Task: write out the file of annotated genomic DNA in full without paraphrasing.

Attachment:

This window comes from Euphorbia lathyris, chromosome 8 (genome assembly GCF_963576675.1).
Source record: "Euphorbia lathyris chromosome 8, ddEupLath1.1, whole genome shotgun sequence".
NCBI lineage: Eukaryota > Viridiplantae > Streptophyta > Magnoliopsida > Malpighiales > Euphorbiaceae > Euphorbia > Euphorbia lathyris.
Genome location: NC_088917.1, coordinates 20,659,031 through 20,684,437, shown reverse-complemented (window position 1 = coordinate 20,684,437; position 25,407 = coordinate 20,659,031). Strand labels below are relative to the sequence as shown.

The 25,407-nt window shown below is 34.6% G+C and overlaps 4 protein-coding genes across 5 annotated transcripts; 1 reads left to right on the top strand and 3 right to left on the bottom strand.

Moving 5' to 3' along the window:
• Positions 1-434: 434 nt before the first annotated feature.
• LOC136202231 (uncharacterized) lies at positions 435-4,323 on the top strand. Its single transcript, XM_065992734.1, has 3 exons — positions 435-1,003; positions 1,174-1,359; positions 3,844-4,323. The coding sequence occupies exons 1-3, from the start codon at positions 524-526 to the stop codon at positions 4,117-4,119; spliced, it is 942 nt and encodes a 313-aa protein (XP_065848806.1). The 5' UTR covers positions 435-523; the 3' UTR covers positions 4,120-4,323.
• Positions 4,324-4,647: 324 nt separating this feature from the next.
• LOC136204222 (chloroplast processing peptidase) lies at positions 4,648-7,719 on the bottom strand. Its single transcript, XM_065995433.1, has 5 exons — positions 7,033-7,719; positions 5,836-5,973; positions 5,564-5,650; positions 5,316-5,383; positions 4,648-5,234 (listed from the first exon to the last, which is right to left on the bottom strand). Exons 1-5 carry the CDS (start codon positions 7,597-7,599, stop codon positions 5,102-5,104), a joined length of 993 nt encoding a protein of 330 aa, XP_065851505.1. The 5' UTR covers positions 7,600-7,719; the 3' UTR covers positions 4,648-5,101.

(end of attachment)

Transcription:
This window comes from Euphorbia lathyris, chromosome 8 (genome assembly GCF_963576675.1).
Source record: "Euphorbia lathyris chromosome 8, ddEupLath1.1, whole genome shotgun sequence".
NCBI lineage: Eukaryota > Viridiplantae > Streptophyta > Magnoliopsida > Malpighiales > Euphorbiaceae > Euphorbia > Euphorbia lathyris.
Genome location: NC_088917.1, coordinates 20,659,031 through 20,684,437, shown reverse-complemented (window position 1 = coordinate 20,684,437; position 25,407 = coordinate 20,659,031). Strand labels below are relative to the sequence as shown.

The 25,407-nt window shown below is 34.6% G+C and overlaps 4 protein-coding genes across 5 annotated transcripts; 1 reads left to right on the top strand and 3 right to left on the bottom strand.

Moving 5' to 3' along the window:
• Positions 1-434: 434 nt before the first annotated feature.
• LOC136202231 (uncharacterized) lies at positions 435-4,323 on the top strand. Its single transcript, XM_065992734.1, has 3 exons — positions 435-1,003; positions 1,174-1,359; positions 3,844-4,323. The coding sequence occupies exons 1-3, from the start codon at positions 524-526 to the stop codon at positions 4,117-4,119; spliced, it is 942 nt and encodes a 313-aa protein (XP_065848806.1). The 5' UTR covers positions 435-523; the 3' UTR covers positions 4,120-4,323.
• Positions 4,324-4,647: 324 nt separating this feature from the next.
• LOC136204222 (chloroplast processing peptidase) lies at positions 4,648-7,719 on the bottom strand. Its single transcript, XM_065995433.1, has 5 exons — positions 7,033-7,719; positions 5,836-5,973; positions 5,564-5,650; positions 5,316-5,383; positions 4,648-5,234 (listed from the first exon to the last, which is right to left on the bottom strand). Exons 1-5 carry the CDS (start codon positions 7,597-7,599, stop codon positions 5,102-5,104), a joined length of 993 nt encoding a protein of 330 aa, XP_065851505.1. The 5' UTR covers positions 7,600-7,719; the 3' UTR covers positions 4,648-5,101.